Why do I call this the “Words You Should Know” podcast? It’s not a lecture. The whole idea of grammar police annoys me. This is the podcast that reminds you that Ben Franklin and Kurt Cobain both influenced our modern English language, and that spelling memes deserve to be debunked. See past episodes for those details.
Today, let’s start with Franz Kafka, and if you’re thinking of the author of The Metamorphosis and having flashbacks to a story about a man transformed into a giant cockroach-like bug, your mind is in the right place. One of my favorite quotes from Kafka is, “Follow your most intense obsessions mercilessly.”
What are your most intense obsessions? It’s a good question to ask yourself isn’t it? And are you following them mercilessly?
Season 3, Episode 6: Why “Soccer” instead of “Football,” Americans? Seriously, why?
For some of us, that obsession is writing, storytelling, and changing the world in our own ways with our words. For others, it can be so many things. Maybe your most intense obsession has to do with sports, and you know what, that’s okay too.
And that’s where we’re going with today’s podcast. Do you know what’s been bugging me for an awfully long time? Why do we, in America, call soccer “soccer”? Why isn’t it football, as the sport is called throughout most of the rest of the world? “Football” makes sense. In soccer, you’re using your feet. In American football, there’s minimal kicking involved. Do the kickers and punters get all the attention? Hardly. So what’s up with that?
Here’s what we need to know:
We’ve talked about the differences between American and British English before (here’s looking at you rebellious Ben Franklin and Noah Webster), but this isn’t quite as clear-cut as you might imagine.
Let me ask this, who first used the word “soccer”? Was it someone in England or the United States?
Yep, it’s true.
The word “football” has meant a few things over the years. In 1863, when England’s Football Association drafted its official rules, there was another type of football in the mix. This was called “Rugby football,” a variety that originated in the Rugby boarding school. But in the world of sports, so many things gain short-hand names. Rugby football was often called “Rugger” in the 1880s, and Association Football was often called “Assoccer” (stemming from that “Association” name). “Assoccer” was sometimes further shortened to “soccer” or “socker,” but it was never a widely accepted term. Just a nickname among players.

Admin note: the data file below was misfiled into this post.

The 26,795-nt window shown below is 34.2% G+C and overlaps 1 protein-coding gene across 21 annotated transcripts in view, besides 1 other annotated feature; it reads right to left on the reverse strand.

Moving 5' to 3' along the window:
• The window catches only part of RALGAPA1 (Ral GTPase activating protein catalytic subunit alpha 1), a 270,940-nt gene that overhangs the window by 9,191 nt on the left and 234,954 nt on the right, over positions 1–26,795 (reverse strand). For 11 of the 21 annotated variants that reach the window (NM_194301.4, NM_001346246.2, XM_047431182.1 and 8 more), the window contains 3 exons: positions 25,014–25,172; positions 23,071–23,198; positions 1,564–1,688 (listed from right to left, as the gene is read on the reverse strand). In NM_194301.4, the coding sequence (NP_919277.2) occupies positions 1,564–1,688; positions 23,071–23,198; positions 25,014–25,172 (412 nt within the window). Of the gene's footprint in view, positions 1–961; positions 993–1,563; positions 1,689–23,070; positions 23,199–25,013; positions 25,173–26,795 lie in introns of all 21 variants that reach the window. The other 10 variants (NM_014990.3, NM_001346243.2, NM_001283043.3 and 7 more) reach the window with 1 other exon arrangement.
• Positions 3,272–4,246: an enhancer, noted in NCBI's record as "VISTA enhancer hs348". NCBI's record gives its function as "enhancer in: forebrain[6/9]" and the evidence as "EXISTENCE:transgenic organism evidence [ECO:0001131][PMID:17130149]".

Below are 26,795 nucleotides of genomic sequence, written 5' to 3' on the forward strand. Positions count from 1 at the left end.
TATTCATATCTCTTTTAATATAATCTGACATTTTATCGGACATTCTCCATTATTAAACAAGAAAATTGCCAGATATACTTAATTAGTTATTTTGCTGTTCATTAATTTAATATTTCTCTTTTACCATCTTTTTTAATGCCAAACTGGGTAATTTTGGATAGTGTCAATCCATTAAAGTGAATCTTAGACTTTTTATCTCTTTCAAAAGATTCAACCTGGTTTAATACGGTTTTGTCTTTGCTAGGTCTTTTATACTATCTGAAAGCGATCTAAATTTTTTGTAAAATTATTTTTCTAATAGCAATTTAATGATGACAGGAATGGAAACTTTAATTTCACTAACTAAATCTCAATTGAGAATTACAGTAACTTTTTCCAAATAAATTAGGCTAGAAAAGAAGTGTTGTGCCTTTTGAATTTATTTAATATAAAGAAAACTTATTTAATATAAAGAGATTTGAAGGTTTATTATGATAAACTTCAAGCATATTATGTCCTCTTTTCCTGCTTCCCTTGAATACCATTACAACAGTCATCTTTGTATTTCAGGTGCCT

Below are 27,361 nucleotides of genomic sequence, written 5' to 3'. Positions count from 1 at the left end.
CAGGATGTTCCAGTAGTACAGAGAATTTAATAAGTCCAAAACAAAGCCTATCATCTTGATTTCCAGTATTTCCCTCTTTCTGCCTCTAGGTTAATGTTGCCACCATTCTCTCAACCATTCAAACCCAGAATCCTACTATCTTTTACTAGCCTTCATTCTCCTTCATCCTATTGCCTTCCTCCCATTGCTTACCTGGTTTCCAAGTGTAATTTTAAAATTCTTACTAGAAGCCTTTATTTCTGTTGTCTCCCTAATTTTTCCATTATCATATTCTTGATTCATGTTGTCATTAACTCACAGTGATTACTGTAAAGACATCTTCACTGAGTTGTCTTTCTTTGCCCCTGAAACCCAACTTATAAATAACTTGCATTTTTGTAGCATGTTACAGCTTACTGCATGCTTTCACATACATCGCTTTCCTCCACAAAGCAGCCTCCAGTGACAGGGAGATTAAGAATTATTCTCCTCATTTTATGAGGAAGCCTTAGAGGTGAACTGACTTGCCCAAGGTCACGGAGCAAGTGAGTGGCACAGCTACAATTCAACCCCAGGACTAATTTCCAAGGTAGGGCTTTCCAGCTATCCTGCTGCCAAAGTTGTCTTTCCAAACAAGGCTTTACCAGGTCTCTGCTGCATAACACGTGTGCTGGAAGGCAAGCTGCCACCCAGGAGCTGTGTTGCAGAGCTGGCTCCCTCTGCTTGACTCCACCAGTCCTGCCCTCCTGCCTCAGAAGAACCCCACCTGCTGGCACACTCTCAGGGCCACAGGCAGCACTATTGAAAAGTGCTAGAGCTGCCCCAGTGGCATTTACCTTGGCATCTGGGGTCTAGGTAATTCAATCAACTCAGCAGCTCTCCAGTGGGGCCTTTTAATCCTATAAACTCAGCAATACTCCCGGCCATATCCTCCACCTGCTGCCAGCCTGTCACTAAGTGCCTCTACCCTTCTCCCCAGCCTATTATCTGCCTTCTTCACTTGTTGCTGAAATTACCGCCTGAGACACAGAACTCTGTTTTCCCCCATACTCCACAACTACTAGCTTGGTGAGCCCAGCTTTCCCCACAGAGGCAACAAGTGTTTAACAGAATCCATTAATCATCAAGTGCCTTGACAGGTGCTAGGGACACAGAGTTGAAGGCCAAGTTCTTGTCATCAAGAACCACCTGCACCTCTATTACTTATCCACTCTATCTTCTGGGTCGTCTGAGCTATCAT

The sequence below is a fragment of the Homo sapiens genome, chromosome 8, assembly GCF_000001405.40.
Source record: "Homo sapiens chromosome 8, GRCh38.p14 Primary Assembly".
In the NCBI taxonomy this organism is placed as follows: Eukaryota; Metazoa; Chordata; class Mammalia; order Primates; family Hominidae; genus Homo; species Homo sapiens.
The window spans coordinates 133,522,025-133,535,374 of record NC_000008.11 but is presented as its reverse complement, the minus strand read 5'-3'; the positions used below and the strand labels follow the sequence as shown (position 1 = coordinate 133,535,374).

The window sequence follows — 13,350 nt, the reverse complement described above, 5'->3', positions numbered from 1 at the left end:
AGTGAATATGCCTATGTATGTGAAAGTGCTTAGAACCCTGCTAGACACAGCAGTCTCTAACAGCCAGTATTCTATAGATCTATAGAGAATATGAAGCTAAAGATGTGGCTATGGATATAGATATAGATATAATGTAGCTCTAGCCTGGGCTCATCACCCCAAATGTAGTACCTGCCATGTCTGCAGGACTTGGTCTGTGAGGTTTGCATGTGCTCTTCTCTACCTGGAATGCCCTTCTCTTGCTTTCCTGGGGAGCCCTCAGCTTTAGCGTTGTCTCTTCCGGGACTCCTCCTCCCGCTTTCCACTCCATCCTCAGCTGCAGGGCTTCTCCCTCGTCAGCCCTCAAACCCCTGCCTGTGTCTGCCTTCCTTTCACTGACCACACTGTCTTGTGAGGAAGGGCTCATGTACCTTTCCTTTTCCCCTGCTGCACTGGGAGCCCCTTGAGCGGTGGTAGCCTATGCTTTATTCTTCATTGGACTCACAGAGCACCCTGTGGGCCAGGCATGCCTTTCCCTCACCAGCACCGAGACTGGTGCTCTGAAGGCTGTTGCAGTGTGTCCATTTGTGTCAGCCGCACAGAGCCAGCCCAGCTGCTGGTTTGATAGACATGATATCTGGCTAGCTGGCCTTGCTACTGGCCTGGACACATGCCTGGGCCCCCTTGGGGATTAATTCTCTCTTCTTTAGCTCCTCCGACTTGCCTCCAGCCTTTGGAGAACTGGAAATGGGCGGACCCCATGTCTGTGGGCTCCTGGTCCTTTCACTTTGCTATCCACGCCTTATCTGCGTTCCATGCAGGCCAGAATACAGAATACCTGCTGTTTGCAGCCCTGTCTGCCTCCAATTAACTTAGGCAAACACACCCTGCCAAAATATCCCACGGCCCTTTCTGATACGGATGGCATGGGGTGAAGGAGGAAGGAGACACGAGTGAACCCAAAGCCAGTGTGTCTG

By the 1900s, rugby was just “rugby,” and football became simply “football,” for most of the world. But then the Americans were doing their own thing. They took these two old football games, rugby and association football, and merged them to create their own game, which they dubbed “football.” Both rugby football and association football were a part of it, so the name made sense. Absolutely. Logically. Sure. Just not on a global scale.
So to distinguish new American-dubbed “football” with the “Association football” played across the world, the Americans borrowed this “soccer” term. And the rest is history.
And now you know. American inventiveness. Borrowed vocabulary. It’s really the story of so many other language explorations we’ve touched on, isn’t it?
“Football,” of course, is hardly the only word that stems from a body part. I can’t help myself. I have to share a bit more on this.
“Foot” linked with “ball” is pretty self-explanatory.
A few others a bit more surprising in this category include “gargoyle,” “hysteria,” “genuine,” and “handsome.”
The word “gargoyle” comes from the Old French word for throat, gargoule, because the stone statues not only looked fierce but also redirected rain water away from the building they perched upon by flowing water through their throat waterspouts.
“Hysteria,” much to the annoyance of modern women everywhere, comes from the Greek word for the womb, hystera, because it was once thought hysteria came from an imbalance in the uterus. #sigh
“Genuine,” meaning the real thing, has a slightly confused origin, but it seems it may come from the Latin word for one’s knee, genu, because a father would be able to assess a child’s true paternity by placing the child on his knee. Um, #yikes?
And then there’s “handsome.” This one is so obvious and yet so not. You might not be thinking about hands when you think of someone being handsome, but that was the original origin of this word that has had it’s meaning transform time and time again over the years. “Handsome” once meant for something to be nearby or at hand. Later, it meant appropriate, then it meant skillful then someone generous. It wasn’t until the 1500s that it meant good-looking.
Should we talk about the genuine hysteria over a team called the gargoyles? Maybe, despite their name, their players are actually quite handsome.
I don’t know about you, but I’m at least feeling good about having all of that soccer-football confusion settled.
What’s next on your list of intense obsessions? The powerful use of language? Yep, I’m with you on that one.
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And if you’re looking for an Elements of Style for the Twitter Generation, check out my book, Get a Grip On Your Grammar: 250 Writing and Editing Reminders for the Curious or Confused. Newbery-winning author Meg Medina says, “You should keep a copy on your desk.” Sounds like good advice to me!
Or if fiction is your passion, stay tuned for more details on my new book, The Novel Editing Workbook: 50 Tricks and Tips for Revising Your Fiction Manuscript.
Words. Language. Communications. You’ve got this.